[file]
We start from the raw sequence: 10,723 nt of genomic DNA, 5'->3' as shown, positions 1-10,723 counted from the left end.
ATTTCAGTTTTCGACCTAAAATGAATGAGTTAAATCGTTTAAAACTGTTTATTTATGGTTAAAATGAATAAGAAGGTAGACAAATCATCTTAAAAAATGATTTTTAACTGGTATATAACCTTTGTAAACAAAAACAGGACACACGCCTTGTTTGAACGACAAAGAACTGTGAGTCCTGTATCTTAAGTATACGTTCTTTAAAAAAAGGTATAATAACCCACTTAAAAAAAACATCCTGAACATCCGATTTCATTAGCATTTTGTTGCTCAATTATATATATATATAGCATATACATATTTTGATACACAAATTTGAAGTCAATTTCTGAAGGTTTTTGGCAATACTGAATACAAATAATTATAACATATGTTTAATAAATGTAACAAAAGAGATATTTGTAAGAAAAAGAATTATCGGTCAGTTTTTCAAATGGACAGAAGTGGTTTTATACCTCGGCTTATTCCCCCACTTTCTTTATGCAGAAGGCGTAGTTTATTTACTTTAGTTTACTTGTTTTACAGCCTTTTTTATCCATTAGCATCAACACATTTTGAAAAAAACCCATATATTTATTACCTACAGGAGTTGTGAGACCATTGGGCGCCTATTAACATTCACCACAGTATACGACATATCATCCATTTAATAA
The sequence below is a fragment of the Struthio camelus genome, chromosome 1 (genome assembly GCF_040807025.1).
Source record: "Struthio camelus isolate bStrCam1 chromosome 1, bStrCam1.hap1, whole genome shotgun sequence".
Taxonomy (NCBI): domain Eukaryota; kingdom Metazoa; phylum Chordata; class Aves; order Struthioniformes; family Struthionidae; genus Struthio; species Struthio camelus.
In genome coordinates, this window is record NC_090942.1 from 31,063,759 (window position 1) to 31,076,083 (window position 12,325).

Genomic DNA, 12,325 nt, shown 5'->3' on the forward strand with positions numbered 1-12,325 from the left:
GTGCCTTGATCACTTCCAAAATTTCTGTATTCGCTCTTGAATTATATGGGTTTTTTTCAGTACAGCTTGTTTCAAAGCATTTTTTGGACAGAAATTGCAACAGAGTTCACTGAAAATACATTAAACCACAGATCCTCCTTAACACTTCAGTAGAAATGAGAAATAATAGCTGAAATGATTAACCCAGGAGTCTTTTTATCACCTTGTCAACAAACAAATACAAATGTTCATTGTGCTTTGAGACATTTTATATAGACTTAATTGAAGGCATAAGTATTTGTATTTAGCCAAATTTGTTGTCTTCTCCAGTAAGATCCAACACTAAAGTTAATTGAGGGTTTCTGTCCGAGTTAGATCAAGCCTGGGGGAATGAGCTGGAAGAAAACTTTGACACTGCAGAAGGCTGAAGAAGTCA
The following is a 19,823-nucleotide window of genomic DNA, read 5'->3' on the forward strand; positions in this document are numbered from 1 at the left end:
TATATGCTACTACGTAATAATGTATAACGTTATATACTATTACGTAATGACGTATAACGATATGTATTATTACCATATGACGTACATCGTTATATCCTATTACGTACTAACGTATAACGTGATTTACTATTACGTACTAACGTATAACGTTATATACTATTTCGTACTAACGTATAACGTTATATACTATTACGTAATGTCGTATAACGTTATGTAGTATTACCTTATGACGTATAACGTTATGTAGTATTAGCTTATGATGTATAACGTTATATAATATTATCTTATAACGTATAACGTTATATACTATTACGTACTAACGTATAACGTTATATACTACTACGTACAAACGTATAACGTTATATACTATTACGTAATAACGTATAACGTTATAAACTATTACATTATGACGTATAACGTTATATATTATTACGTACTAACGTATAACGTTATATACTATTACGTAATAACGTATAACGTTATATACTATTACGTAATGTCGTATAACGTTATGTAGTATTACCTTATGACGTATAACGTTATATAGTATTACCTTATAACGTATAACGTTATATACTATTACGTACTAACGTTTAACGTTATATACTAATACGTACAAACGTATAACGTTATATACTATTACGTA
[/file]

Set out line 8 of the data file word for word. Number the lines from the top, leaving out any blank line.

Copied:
GTGCCTTGATCACTTCCAAAATTTCTGTATTCGCTCTTGAATTATATGGGTTTTTTTCAGTACAGCTTGTTTCAAAGCATTTTTTGGACAGAAATTGCAACAGAGTTCACTGAAAATACATTAAACCACAGATCCTCCTTAACACTTCAGTAGAAATGAGAAATAATAGCTGAAATGATTAACCCAGGAGTCTTTTTATCACCTTGTCAACAAACAAATACAAATGTTCATTGTGCTTTGAGACATTTTATATAGACTTAATTGAAGGCATAAGTATTTGTATTTAGCCAAATTTGTTGTCTTCTCCAGTAAGATCCAACACTAAAGTTAATTGAGGGTTTCTGTCCGAGTTAGATCAAGCCTGGGGGAATGAGCTGGAAGAAAACTTTGACACTGCAGAAGGCTGAAGAAGTCA